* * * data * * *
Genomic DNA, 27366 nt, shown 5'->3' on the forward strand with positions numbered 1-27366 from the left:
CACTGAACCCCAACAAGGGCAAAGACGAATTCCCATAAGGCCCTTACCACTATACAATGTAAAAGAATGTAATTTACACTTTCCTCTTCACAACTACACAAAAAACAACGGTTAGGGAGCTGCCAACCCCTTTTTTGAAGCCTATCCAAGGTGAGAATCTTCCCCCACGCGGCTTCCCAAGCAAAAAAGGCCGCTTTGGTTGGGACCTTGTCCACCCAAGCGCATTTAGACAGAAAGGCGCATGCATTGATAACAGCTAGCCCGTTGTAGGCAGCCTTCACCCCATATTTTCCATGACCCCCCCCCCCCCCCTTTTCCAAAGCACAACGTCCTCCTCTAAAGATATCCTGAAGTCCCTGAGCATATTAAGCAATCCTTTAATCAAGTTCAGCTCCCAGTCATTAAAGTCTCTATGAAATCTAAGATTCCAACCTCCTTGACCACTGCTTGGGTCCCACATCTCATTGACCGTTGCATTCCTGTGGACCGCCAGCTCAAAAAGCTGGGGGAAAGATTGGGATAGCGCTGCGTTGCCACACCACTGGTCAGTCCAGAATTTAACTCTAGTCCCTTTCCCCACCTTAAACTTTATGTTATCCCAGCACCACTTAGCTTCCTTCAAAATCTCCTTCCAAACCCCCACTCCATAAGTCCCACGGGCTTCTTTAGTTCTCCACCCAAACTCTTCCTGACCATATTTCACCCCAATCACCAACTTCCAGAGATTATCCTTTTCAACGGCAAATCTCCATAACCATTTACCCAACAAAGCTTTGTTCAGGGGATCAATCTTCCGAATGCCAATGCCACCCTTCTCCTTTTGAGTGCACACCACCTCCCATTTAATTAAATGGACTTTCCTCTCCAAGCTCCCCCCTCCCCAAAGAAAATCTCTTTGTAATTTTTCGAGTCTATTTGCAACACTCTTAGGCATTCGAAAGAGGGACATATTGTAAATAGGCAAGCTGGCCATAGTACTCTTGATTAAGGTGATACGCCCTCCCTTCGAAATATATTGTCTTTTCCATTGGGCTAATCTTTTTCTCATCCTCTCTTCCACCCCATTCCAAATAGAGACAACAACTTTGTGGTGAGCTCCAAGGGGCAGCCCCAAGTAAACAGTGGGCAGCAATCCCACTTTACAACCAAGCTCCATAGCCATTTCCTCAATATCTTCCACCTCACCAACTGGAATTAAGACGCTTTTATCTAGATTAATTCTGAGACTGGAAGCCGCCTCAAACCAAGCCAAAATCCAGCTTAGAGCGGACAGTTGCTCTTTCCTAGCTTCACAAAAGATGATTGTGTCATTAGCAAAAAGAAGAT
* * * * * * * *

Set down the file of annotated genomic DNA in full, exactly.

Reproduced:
Genomic DNA, 27366 nt, shown 5'->3' on the forward strand with positions numbered 1-27366 from the left:
CACTGAACCCCAACAAGGGCAAAGACGAATTCCCATAAGGCCCTTACCACTATACAATGTAAAAGAATGTAATTTACACTTTCCTCTTCACAACTACACAAAAAACAACGGTTAGGGAGCTGCCAACCCCTTTTTTGAAGCCTATCCAAGGTGAGAATCTTCCCCCACGCGGCTTCCCAAGCAAAAAAGGCCGCTTTGGTTGGGACCTTGTCCACCCAAGCGCATTTAGACAGAAAGGCGCATGCATTGATAACAGCTAGCCCGTTGTAGGCAGCCTTCACCCCATATTTTCCATGACCCCCCCCCCCCCCCTTTTCCAAAGCACAACGTCCTCCTCTAAAGATATCCTGAAGTCCCTGAGCATATTAAGCAATCCTTTAATCAAGTTCAGCTCCCAGTCATTAAAGTCTCTATGAAATCTAAGATTCCAACCTCCTTGACCACTGCTTGGGTCCCACATCTCATTGACCGTTGCATTCCTGTGGACCGCCAGCTCAAAAAGCTGGGGGAAAGATTGGGATAGCGCTGCGTTGCCACACCACTGGTCAGTCCAGAATTTAACTCTAGTCCCTTTCCCCACCTTAAACTTTATGTTATCCCAGCACCACTTAGCTTCCTTCAAAATCTCCTTCCAAACCCCCACTCCATAAGTCCCACGGGCTTCTTTAGTTCTCCACCCAAACTCTTCCTGACCATATTTCACCCCAATCACCAACTTCCAGAGATTATCCTTTTCAACGGCAAATCTCCATAACCATTTACCCAACAAAGCTTTGTTCAGGGGATCAATCTTCCGAATGCCAATGCCACCCTTCTCCTTTTGAGTGCACACCACCTCCCATTTAATTAAATGGACTTTCCTCTCCAAGCTCCCCCCTCCCCAAAGAAAATCTCTTTGTAATTTTTCGAGTCTATTTGCAACACTCTTAGGCATTCGAAAGAGGGACATATTGTAAATAGGCAAGCTGGCCATAGTACTCTTGATTAAGGTGATACGCCCTCCCTTCGAAATATATTGTCTTTTCCATTGGGCTAATCTTTTTCTCATCCTCTCTTCCACCCCATTCCAAATAGAGACAACAACTTTGTGGTGAGCTCCAAGGGGCAGCCCCAAGTAAACAGTGGGCAGCAATCCCACTTTACAACCAAGCTCCATAGCCATTTCCTCAATATCTTCCACCTCACCAACTGGAATTAAGACGCTTTTATCTAGATTAATTCTGAGACTGGAAGCCGCCTCAAACCAAGCCAAAATCCAGCTTAGAGCGGACAGTTGCTCTTTCCTAGCTTCACAAAAGATGATTGTGTCATTAGCAAAAAGAAGAT